Izzi Rose Stern (she/her/hers) began her role as the AUx Program Manager in June 2018. Izzi previously served as the AUx Program Coordinator from June 2016 to May 2018. As Program Manager, Izzi serves as the main point of contact for all prospective and current students. Her other responsibilities include organizing the scheduling of the curricular elements, managing the program’s budget, and management of the website. Izzi represents the AUx program on the Sexual Assault Working Group (SAWG) steering committee and the campus awareness and education subcommittee, University Orientation Project Team, and Welcome Week Planning Committee. Prior to joining the AUx team, Izzi served as a Case Manager in Housing & Dining Programs at AU. As a Case Manager, her responsibilities included maintaining a caseload of residential students with conduct, socialization, transitional, academic and/or behavioral needs. In this role, Izzi was also a member of the CARE Team and maintained open office hours each week in the Office of the Dean of Students. Before working at American University, Izzi worked in the Office of Student Rights & Responsibilities at the George Washington University for two years, serving as a Conference Officer. She received her MA in Higher Education Administration from the George Washington University and is a proud alumna of the College of Arts & Sciences at American University with a BA in Sociology.
Dr. Andrea Malkin Brenner (she/her/hers) created the American University Experience (AUx) Program for American University, designed the curriculum for AUx1, and served as the Program's Director from 2016-2018. Previous to that, she was a faculty member in the Department of Sociology at AU for 20 years. She served as the Undergraduate Advisor and the Internship Director for the Department of Sociology for many years and as the Faculty Director of University College, AU's oldest and largest living-learning community. Prior to coming to AU, Dr. Brenner worked in the Office of Campus Life at Mount Vernon College (now part of George Washington University) and for the GED Testing Service of The American Council on Education, working to design curriculum for the nation's high school equivalency exam. She has researched and written about the sociology of education, teaching introductory sociology, sociology of sport, and on the life course. Dr. Brenner served on the Editorial Board of SOC (McGraw Hill) and published in The A-Z of Death and Dying, in Sex and Society, and in Sociology Through Active Learning. Dr. Brenner holds a BA in Sociology from Brandeis University and an MA in Higher Education Administration from Boston College. She received her PhD in Sociology from American University, where her research focused on the complexities of white professors teaching about race and racism to students of color. Dr. Brenner has received a number of teaching awards including Professor of the Year from the AU Student Government in both 2003 and 2017, the Ann S. Ferren Curriculum Design Award for her work with AUx in 2016, a curriculum grant from AU's Dean of Academic Affairs in 2017, and The Cutting-Edge Curriculum Award from the General Board of Higher Education and Ministry in 2018. Dr. Brenner is also an adoption advocate and has served on the Board of Trustees of The Barker Adoption Foundation, Maryland's oldest non-profit adoption agency, since 2006. She is passionate about the rights of all student voices on campus and supporting students as they transition through their first year of college. Dr. Brenner currently consults with colleges who wish to create their own transitions courses. She is currently co-authoring “The Almost-college Student’s Guide to Getting There and Getting It Right,” a book focused on supporting incoming first-year college students and their families.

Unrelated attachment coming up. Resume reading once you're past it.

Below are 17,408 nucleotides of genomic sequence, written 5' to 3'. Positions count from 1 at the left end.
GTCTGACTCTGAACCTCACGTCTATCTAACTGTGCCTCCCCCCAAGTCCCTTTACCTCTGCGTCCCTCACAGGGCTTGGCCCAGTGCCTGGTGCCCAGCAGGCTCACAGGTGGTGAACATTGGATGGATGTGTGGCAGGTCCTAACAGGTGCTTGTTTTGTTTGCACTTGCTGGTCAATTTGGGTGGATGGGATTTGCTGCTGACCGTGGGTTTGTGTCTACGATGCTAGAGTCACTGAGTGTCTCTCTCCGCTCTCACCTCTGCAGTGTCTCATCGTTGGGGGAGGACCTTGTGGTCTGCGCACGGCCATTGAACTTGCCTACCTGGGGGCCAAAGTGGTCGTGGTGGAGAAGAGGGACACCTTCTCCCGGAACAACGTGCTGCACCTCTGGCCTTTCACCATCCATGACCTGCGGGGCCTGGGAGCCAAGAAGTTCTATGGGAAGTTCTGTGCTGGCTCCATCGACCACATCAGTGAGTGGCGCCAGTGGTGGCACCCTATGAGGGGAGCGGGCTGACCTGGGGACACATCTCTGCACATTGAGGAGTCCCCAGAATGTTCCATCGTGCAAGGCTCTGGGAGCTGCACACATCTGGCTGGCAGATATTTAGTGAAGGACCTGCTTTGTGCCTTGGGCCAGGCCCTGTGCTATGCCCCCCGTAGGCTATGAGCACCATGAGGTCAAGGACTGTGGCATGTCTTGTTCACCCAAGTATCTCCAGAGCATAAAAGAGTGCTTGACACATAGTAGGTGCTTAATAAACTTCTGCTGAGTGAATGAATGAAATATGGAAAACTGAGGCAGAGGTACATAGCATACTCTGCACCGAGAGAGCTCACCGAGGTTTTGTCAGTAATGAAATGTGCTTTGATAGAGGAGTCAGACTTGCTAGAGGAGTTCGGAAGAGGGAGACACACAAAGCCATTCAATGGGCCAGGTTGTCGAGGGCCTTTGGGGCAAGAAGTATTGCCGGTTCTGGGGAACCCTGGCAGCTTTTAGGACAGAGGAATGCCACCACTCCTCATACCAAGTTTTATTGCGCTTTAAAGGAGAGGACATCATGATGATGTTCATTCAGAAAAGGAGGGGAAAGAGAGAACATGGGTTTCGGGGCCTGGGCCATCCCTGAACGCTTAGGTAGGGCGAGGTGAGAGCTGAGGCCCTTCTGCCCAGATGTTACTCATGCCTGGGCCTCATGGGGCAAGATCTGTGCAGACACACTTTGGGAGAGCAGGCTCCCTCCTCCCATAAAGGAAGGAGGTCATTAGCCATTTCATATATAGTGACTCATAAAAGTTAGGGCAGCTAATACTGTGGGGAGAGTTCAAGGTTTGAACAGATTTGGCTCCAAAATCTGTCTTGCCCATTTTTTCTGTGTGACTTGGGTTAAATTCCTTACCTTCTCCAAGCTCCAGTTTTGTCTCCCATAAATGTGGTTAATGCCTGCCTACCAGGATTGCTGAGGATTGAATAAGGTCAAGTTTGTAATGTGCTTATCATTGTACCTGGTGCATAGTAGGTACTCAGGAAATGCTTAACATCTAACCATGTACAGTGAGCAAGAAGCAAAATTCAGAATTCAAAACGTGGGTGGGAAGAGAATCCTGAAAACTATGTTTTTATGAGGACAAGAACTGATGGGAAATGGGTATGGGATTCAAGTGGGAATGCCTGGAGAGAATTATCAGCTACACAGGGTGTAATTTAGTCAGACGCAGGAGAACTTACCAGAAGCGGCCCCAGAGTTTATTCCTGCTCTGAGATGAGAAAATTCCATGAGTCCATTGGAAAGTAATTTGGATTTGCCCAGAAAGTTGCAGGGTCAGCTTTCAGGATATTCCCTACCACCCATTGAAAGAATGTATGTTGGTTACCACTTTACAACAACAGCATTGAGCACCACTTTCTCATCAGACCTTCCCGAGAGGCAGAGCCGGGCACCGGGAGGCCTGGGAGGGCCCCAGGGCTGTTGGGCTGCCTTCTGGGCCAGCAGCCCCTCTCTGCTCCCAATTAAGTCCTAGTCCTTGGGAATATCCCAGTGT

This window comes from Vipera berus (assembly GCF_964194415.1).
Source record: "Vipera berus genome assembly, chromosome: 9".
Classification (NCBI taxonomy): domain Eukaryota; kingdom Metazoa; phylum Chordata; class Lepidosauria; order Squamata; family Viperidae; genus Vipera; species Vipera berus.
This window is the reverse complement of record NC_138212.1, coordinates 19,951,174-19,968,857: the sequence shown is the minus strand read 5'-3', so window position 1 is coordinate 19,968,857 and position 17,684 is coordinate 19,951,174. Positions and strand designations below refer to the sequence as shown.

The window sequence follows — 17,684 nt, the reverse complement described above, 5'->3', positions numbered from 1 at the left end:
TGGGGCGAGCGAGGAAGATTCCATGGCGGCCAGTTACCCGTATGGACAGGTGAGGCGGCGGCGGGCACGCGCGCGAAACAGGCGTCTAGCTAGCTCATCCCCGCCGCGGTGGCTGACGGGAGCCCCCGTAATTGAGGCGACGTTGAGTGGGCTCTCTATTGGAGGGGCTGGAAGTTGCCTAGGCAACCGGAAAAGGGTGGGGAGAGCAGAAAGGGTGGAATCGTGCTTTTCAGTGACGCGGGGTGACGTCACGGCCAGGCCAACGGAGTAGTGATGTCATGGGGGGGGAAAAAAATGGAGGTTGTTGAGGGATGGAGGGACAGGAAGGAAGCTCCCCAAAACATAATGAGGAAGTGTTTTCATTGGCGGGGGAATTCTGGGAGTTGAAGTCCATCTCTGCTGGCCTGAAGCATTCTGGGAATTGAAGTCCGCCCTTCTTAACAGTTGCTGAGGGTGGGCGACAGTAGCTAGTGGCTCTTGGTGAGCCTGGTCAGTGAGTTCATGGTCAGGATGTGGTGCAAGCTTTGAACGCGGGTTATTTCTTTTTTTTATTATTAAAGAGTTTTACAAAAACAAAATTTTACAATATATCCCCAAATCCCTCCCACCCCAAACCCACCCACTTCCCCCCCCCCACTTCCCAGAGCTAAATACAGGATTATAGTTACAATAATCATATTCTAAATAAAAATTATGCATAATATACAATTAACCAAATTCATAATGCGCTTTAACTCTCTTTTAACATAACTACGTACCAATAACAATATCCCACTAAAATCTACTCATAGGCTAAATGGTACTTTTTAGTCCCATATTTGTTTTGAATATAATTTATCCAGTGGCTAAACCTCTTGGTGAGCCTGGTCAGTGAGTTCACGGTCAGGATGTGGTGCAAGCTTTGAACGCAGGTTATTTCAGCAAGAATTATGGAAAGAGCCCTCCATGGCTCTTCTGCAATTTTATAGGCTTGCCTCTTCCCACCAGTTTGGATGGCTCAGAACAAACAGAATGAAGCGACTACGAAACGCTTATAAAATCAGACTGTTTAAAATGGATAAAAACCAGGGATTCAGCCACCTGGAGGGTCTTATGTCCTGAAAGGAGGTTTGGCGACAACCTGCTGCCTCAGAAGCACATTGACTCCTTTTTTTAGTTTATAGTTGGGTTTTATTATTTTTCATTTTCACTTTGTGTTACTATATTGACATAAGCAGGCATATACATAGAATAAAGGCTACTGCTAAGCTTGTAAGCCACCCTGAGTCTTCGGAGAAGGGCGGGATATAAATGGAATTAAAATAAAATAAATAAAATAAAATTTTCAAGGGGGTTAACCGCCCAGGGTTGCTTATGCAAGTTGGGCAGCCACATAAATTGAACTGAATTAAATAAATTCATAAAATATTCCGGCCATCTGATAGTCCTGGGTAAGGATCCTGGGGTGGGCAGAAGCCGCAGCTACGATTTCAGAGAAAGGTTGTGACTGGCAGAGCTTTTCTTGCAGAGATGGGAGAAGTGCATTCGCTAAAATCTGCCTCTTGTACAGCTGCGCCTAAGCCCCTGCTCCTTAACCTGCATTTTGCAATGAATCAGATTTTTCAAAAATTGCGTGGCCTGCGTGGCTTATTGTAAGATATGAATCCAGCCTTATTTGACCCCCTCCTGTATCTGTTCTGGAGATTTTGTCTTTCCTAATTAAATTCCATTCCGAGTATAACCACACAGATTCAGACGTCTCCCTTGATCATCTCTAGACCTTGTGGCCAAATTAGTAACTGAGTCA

Angie Chuang (she/her/hers) designed the AUx2 curriculum, drawing on her experience as a researcher of race and identity issues. She is currently an Associate Professor of Journalism in the University of Colorado College of Media, Communication, and Information. She holds a B.A. and M.A. in English from Stanford University. She came to academia after a 13-year career as a national and regional award-winning newspaper reporter for The Oregonian, The Hartford Courant, and the Los Angeles Times. At The Oregonian, Prof. Chuang developed one of the first regional newspaper race and ethnicity reporting beats, and traveled to Afghanistan, Vietnam, and the post-Katrina Gulf Coast to report stories. She's been challenged and inspired by bringing those experiences into the classroom, through her class Race, Ethnic and Community Reporting, created in conjunction with a Surdna Foundation grant, as well as in her research. Her scholarly articles on the news media's constructions of American and Other identity have been published in top communication journals, including Journalism & Mass Communication Quarterly and Journalism: Theory, Practice, and Criticism, and won research awards. Prof. Chuang's previous reporting on post-9/11 Afghanistan and Afghan Americans also became the foundation for a literary nonfiction book, The Four Words for Home (Aquarius Press / Willow Books 2014). She's a second-generation Chinese American from the San Francisco Bay Area, and has always been a believer in the power of storytelling and words to create meaningful, open understanding about and across identities.
Jimmy Ellis (he/him/his) is the Director of Student Success and Assessment for the Office of Undergraduate Education. He joined AU in 2011 and leads programmatic, administrative, and curricular assessment for the department, including the living-learning communities, AUx, and academic student services. Additionally, he develops and monitors departmental activities designed to increase rates of student retention and graduation. Jimmy is also pursuing doctoral studies in AU's Department of Public Administration and Policy. Prior to his current role, Jimmy worked at public and private institutions as a recruiter, retention coordinator, and academic advisor. He has an undergraduate degree in Finance from Florida State University and a graduate degree in higher education administration from Colorado State University.